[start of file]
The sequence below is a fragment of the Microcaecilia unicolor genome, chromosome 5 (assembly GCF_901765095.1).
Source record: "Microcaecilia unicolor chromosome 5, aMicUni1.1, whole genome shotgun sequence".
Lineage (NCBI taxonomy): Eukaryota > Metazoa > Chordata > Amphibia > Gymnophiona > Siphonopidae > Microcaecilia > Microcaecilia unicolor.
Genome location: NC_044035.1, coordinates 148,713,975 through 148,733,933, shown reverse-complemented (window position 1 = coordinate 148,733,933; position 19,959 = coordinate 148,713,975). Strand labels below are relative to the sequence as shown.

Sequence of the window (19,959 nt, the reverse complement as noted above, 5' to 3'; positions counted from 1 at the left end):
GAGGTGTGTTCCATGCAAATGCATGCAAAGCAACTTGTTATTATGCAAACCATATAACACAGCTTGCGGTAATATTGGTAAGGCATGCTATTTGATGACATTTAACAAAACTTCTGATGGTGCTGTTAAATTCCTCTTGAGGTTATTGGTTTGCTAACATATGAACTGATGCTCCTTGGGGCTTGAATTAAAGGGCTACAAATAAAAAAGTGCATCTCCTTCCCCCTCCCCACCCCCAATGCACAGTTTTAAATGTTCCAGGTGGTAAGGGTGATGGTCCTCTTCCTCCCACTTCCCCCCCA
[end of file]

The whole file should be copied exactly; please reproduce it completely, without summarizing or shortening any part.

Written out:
The sequence below is a fragment of the Microcaecilia unicolor genome, chromosome 5 (assembly GCF_901765095.1).
Source record: "Microcaecilia unicolor chromosome 5, aMicUni1.1, whole genome shotgun sequence".
Lineage (NCBI taxonomy): Eukaryota > Metazoa > Chordata > Amphibia > Gymnophiona > Siphonopidae > Microcaecilia > Microcaecilia unicolor.
Genome location: NC_044035.1, coordinates 148,713,975 through 148,733,933, shown reverse-complemented (window position 1 = coordinate 148,733,933; position 19,959 = coordinate 148,713,975). Strand labels below are relative to the sequence as shown.

Sequence of the window (19,959 nt, the reverse complement as noted above, 5' to 3'; positions counted from 1 at the left end):
GAGGTGTGTTCCATGCAAATGCATGCAAAGCAACTTGTTATTATGCAAACCATATAACACAGCTTGCGGTAATATTGGTAAGGCATGCTATTTGATGACATTTAACAAAACTTCTGATGGTGCTGTTAAATTCCTCTTGAGGTTATTGGTTTGCTAACATATGAACTGATGCTCCTTGGGGCTTGAATTAAAGGGCTACAAATAAAAAAGTGCATCTCCTTCCCCCTCCCCACCCCCAATGCACAGTTTTAAATGTTCCAGGTGGTAAGGGTGATGGTCCTCTTCCTCCCACTTCCCCCCCA